Amendments made: No. 6, in page 2, line 24, leave out from 'Wales' to end of line 25 and insert
'means any highway and any other road other than a bridleway, to which the public has access and includes bridges over which a road passes.'.
No. 7, in page 2, line 26, leave out from 'Scotland' to end of line 27 and insert
'means any way other than a waterway, bridleway or footpath, over which there is a public right of passage, and includes any bridge (whether permanent or temporary) over which, or tunnel through which, the road passes.'.—[Mr. Waller.]
Order for Third Reading read.
I beg to move, That the Bill be now read the Third time.In this brief speech, I should like to thank all those hon. Members who have given my Bill such close attention both in the House today and previously. I am pleased and grateful that we have been so well supported especially since it has taken a considerable time for the Bill to achieve its Third Reading. As it is a crucial Bill, I should like to say a few words about why I have been so persistent in this matter. Before doing so, I thank the Government, the Department of Transport and its officials for helping me to draft amendments and for many other kindnesses. I also thank my hon. Friend the Minister for Roads and Traffic who has been kind and helpful. In that vein, I should also like to thank my hon. Friend the Member for Gainsborough and Horncastle (Mr. Leigh) for his great kindness and especially for being prepared to stand in for me today if I had had to leave for another engagement as seemed all too likely at one time. There will be those who will argue that riders should stay clear of roads as much as possible. I agree with that, but as the hon. Member for Oxford, East (Mr. Smith) has pointed out, it is impossible in many areas because there is not enough countryside left for all riders to stay off the roads. Indeed, there are now over 3 million regular riders in this country. However, I assure the House that many riders keep entirely clear of the roads where they are able to do so in wonderful areas such as Exmoor, Dartmoor and other areas where there is still sufficient countryside. Riders must be able to get to open land, bridleways or private land on which they can ride safely, away from motor traffic, but often the only way of getting to such land is via the roads. Horse riding is not new. It is perhaps the most ancient sport in Britain and indeed in the world. Horses were ridden on roads before roads became populated with cars. The House has not passed any legislation to take away horse riders' rights. Horse riders continue to have equal rights to use all-purpose roads. I remind motorists of that fact as they often seem to think that they take precedence over horses and it is wrong for them to think that. That is not the legal or moral position. The horse and rider and horse user have as much right to be on the road as any motorist. Horse riding is not a declining pastime reserved for the rich. The signs are that riding, particularly among young people is becoming more and more popular. The British Horse Society estimates that about 3·5 million people ride regularly—probably weekly. It is difficult to know how many of them become casualties in road accidents because unfortunately comprehensive information is not collected. One study in 1988 suggested that there may be about 1,500 road casualties requiring medical treatment every year. That is about four per day. Not surprisingly, accidents on roads tend to be more severe than accidents in fields or stable yards. Among those who ride today are about 200,000 adults who learned to ride as children through a scheme for ordinary children and disabled children that I introduced in London schools while I was senior housemaster at the Sir William Collins school in King's Cross in 1964. I took boys from that school who lived in high-rise flats in King's Cross and had no contact with animals because they were not allowed to keep pets—even mice—in their homes. The then London county council and subsequently the inner London education authority allowed me to set up a scheme to take children out riding.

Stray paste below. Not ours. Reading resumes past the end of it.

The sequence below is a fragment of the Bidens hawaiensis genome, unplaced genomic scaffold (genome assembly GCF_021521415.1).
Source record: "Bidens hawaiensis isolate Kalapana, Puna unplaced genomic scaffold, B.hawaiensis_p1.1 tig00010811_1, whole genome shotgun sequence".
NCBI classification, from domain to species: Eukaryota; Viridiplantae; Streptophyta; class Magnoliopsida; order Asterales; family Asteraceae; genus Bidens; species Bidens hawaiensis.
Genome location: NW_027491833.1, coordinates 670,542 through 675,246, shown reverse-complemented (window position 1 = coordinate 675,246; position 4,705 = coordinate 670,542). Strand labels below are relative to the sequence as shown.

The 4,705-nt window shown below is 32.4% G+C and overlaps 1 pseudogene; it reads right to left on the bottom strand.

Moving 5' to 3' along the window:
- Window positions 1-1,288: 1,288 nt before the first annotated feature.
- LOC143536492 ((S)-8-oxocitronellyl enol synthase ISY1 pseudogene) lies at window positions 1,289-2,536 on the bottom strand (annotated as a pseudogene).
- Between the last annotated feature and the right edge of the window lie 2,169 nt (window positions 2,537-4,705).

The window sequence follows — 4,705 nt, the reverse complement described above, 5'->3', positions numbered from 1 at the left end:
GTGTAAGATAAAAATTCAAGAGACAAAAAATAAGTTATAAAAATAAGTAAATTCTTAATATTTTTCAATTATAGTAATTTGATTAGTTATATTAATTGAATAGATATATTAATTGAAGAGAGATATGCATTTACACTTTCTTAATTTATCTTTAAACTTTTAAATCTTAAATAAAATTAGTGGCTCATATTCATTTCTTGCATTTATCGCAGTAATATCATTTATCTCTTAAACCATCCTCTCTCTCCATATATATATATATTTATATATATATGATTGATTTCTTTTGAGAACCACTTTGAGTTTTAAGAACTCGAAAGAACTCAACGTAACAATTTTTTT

It was marvellous.
As the hon. Gentleman says, it was marvellous. I shall never forget it and it continues. We brought riding to disabled children who had no other recreational pastime. Their education was often greatly facilitated by riding. for example, riding is often an incentive for the autistic child to increase its vocabulary to express its reaction to what is happening and to understand more in the way of instruction.
The hon. Gentleman knows that I have supported his Bill throughout. I wish him well in his endeavours. In view of what he said about his scheme—I know something about it—is he not sad that he voted in favour of the abolition of ILEA?
I must not go down that road. As one who served the London county council for three years and ILEA for 20 years and later in a part-time capacity, naturally I was sad to see what was in many ways an excellent employer disappear. However, I believe that the new arrangements that have been made should and can be made to work well. In some ways ILEA failed children——
Order. The hon. Gentleman promised me that he would not go down that road.